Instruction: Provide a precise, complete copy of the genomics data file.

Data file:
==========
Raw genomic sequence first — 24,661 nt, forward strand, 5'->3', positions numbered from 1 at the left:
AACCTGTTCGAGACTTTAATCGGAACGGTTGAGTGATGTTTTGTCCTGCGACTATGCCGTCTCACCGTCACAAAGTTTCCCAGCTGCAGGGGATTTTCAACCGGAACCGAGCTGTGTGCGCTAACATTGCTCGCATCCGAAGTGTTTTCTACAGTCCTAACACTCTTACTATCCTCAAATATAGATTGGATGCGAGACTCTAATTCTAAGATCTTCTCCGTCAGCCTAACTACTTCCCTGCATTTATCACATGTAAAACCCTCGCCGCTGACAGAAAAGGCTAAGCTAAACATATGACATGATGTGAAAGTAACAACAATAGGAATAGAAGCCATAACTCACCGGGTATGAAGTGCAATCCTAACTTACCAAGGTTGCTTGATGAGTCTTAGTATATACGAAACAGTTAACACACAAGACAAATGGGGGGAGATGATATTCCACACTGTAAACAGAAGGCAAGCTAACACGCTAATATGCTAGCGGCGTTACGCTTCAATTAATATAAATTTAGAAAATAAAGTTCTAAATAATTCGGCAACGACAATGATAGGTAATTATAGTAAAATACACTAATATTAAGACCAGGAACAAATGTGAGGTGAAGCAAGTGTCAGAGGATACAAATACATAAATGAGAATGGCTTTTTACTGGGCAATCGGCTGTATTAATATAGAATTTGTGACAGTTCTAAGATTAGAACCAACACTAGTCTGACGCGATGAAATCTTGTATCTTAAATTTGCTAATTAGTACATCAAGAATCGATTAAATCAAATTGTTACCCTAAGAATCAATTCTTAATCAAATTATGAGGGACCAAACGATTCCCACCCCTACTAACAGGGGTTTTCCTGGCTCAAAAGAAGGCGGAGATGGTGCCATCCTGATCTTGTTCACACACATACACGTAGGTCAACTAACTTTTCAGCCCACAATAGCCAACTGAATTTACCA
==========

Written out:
Raw genomic sequence first — 24,661 nt, forward strand, 5'->3', positions numbered from 1 at the left:
AACCTGTTCGAGACTTTAATCGGAACGGTTGAGTGATGTTTTGTCCTGCGACTATGCCGTCTCACCGTCACAAAGTTTCCCAGCTGCAGGGGATTTTCAACCGGAACCGAGCTGTGTGCGCTAACATTGCTCGCATCCGAAGTGTTTTCTACAGTCCTAACACTCTTACTATCCTCAAATATAGATTGGATGCGAGACTCTAATTCTAAGATCTTCTCCGTCAGCCTAACTACTTCCCTGCATTTATCACATGTAAAACCCTCGCCGCTGACAGAAAAGGCTAAGCTAAACATATGACATGATGTGAAAGTAACAACAATAGGAATAGAAGCCATAACTCACCGGGTATGAAGTGCAATCCTAACTTACCAAGGTTGCTTGATGAGTCTTAGTATATACGAAACAGTTAACACACAAGACAAATGGGGGGAGATGATATTCCACACTGTAAACAGAAGGCAAGCTAACACGCTAATATGCTAGCGGCGTTACGCTTCAATTAATATAAATTTAGAAAATAAAGTTCTAAATAATTCGGCAACGACAATGATAGGTAATTATAGTAAAATACACTAATATTAAGACCAGGAACAAATGTGAGGTGAAGCAAGTGTCAGAGGATACAAATACATAAATGAGAATGGCTTTTTACTGGGCAATCGGCTGTATTAATATAGAATTTGTGACAGTTCTAAGATTAGAACCAACACTAGTCTGACGCGATGAAATCTTGTATCTTAAATTTGCTAATTAGTACATCAAGAATCGATTAAATCAAATTGTTACCCTAAGAATCAATTCTTAATCAAATTATGAGGGACCAAACGATTCCCACCCCTACTAACAGGGGTTTTCCTGGCTCAAAAGAAGGCGGAGATGGTGCCATCCTGATCTTGTTCACACACATACACGTAGGTCAACTAACTTTTCAGCCCACAATAGCCAACTGAATTTACCA